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Home / World News / UK Covid deaths are down, but fears of a second wave grow

UK Covid deaths are down, but fears of a second wave grow

In the week ending September 4, UK registered the lowest fatalities in the last four months, but new cases are rising.

world Updated: Sep 15, 2020, 19:54 IST
Prasun Sonwalkar
Prasun Sonwalkar
Hindustan Times, London
A pedestrian wearing a face mask walks past graffiti in Birmingham, central England on September 14 after the British government imposed fresh restrictions on the city after a rise in cases of the novel coronavirus.
A pedestrian wearing a face mask walks past graffiti in Birmingham, central England on September 14 after the British government imposed fresh restrictions on the city after a rise in cases of the novel coronavirus. (AFP)

After figuring among the worst affected countries earlier this year, the UK is now presenting a mixed picture on Covid-19. In the week ending September 4, it registered the lowest fatalities in the last four months, but new cases are rising, with experts seeing a second wave.

The Office for National Statistics (ONS) said on Tuesday that of all deaths registered in the Week 36 of the year, 78 mentioned Covid-19 on the death certificates, which is “the lowest number of deaths in the last 25 weeks”, accounting for 1% of all deaths in England and Wales.

The ONS figures relate to deaths in all settings, not only in hospitals, and are based on cause mentioned in death certificates. The Department of Health’s figures relate to cases and deaths in hospitals and care homes.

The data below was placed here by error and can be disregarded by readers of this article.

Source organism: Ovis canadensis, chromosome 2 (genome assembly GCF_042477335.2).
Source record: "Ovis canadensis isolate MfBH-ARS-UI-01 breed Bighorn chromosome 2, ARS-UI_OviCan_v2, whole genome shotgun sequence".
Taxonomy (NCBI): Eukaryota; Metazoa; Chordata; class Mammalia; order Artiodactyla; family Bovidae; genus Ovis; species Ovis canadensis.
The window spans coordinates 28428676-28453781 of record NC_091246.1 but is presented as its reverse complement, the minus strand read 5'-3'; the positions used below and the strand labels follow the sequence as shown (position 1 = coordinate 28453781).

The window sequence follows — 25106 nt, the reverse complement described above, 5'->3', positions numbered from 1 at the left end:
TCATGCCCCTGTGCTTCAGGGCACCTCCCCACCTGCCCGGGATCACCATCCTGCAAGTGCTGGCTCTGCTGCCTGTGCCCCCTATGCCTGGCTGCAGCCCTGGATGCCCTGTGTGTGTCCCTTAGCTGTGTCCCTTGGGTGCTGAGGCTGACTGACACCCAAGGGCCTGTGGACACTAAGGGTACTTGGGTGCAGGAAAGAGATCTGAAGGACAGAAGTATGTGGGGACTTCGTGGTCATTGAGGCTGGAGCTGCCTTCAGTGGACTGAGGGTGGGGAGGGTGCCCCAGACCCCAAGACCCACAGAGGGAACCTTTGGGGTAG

According to the department’s figures as of Monday evening, the country-wide death figure is 41,637, with 371,125 overall number of cases tested positive. The day-rise tally was 2,621, prompting concern over rising numbers after day-cases in the hundreds in July and August.

There is also growing concern over the inability of many across the country to have tests, with several people told to reach test centres far from their homes. There are instances of health professionals unable to get tests, affecting their ability to work in hospitals.

John Bell, Regius professor of medicine at Oxford University and a government adviser on life sciences, told BBC: “I think what’s going wrong is the second wave…A month ago, they had spare capacity in testing – significant spare capacity – but I think what has been underestimated was the speed at which the second wave would arrive”.

“So, I think they are definitely behind the curve in terms of getting the necessary tests for what we need today”.

Priti Patel, home secretary, regretted the inability of people to get tests, but said: “Tests are available, you’ve heard me say, particularly in local lockdown areas, I’ve seen this myself, I’ve seen the teams that have been working on this”.

“Mobile testing is going in, capacity is going into local areas where lockdowns have been undertaken and are taking place. I think it is wrong to say tests are not available, new book-in slots are being made available every single day, mobile testing units are being made available”.

As of September 9, there were 793 deaths of patients categorised as ‘Indian’ in hospitals - the highest among ethnic minorities, who account for 13 per cent of deaths in England.

ht epaper

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